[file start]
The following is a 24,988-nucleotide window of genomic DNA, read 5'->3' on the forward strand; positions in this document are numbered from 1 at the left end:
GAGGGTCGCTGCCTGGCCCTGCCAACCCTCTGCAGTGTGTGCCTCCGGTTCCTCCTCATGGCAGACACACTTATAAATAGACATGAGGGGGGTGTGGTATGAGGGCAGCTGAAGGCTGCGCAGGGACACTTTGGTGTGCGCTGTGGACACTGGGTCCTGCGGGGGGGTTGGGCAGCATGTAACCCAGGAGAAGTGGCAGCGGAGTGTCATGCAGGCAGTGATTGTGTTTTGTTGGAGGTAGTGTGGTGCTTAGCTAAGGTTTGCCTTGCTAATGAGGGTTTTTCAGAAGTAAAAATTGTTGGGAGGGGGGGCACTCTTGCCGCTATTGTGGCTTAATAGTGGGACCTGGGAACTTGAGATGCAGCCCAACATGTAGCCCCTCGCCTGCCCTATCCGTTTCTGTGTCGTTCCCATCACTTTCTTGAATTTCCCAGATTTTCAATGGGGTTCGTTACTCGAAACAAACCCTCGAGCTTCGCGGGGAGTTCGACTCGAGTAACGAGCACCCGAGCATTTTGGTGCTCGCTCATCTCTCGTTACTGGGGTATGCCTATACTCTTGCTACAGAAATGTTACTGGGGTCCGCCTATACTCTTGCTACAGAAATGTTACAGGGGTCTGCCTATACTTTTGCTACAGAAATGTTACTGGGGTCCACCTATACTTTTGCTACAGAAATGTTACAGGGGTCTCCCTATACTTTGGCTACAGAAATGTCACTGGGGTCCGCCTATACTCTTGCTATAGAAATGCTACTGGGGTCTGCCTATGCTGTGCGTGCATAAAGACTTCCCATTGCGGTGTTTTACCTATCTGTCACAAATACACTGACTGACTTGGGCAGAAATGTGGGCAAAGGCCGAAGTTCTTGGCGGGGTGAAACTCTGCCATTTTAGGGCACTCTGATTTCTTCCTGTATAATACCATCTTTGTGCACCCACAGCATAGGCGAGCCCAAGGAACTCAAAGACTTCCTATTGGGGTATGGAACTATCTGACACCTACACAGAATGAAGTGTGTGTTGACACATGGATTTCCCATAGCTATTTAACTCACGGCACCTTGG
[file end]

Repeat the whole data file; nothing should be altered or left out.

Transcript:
The following is a 24,988-nucleotide window of genomic DNA, read 5'->3' on the forward strand; positions in this document are numbered from 1 at the left end:
GAGGGTCGCTGCCTGGCCCTGCCAACCCTCTGCAGTGTGTGCCTCCGGTTCCTCCTCATGGCAGACACACTTATAAATAGACATGAGGGGGGTGTGGTATGAGGGCAGCTGAAGGCTGCGCAGGGACACTTTGGTGTGCGCTGTGGACACTGGGTCCTGCGGGGGGGTTGGGCAGCATGTAACCCAGGAGAAGTGGCAGCGGAGTGTCATGCAGGCAGTGATTGTGTTTTGTTGGAGGTAGTGTGGTGCTTAGCTAAGGTTTGCCTTGCTAATGAGGGTTTTTCAGAAGTAAAAATTGTTGGGAGGGGGGGCACTCTTGCCGCTATTGTGGCTTAATAGTGGGACCTGGGAACTTGAGATGCAGCCCAACATGTAGCCCCTCGCCTGCCCTATCCGTTTCTGTGTCGTTCCCATCACTTTCTTGAATTTCCCAGATTTTCAATGGGGTTCGTTACTCGAAACAAACCCTCGAGCTTCGCGGGGAGTTCGACTCGAGTAACGAGCACCCGAGCATTTTGGTGCTCGCTCATCTCTCGTTACTGGGGTATGCCTATACTCTTGCTACAGAAATGTTACTGGGGTCCGCCTATACTCTTGCTACAGAAATGTTACAGGGGTCTGCCTATACTTTTGCTACAGAAATGTTACTGGGGTCCACCTATACTTTTGCTACAGAAATGTTACAGGGGTCTCCCTATACTTTGGCTACAGAAATGTCACTGGGGTCCGCCTATACTCTTGCTATAGAAATGCTACTGGGGTCTGCCTATGCTGTGCGTGCATAAAGACTTCCCATTGCGGTGTTTTACCTATCTGTCACAAATACACTGACTGACTTGGGCAGAAATGTGGGCAAAGGCCGAAGTTCTTGGCGGGGTGAAACTCTGCCATTTTAGGGCACTCTGATTTCTTCCTGTATAATACCATCTTTGTGCACCCACAGCATAGGCGAGCCCAAGGAACTCAAAGACTTCCTATTGGGGTATGGAACTATCTGACACCTACACAGAATGAAGTGTGTGTTGACACATGGATTTCCCATAGCTATTTAACTCACGGCACCTTGG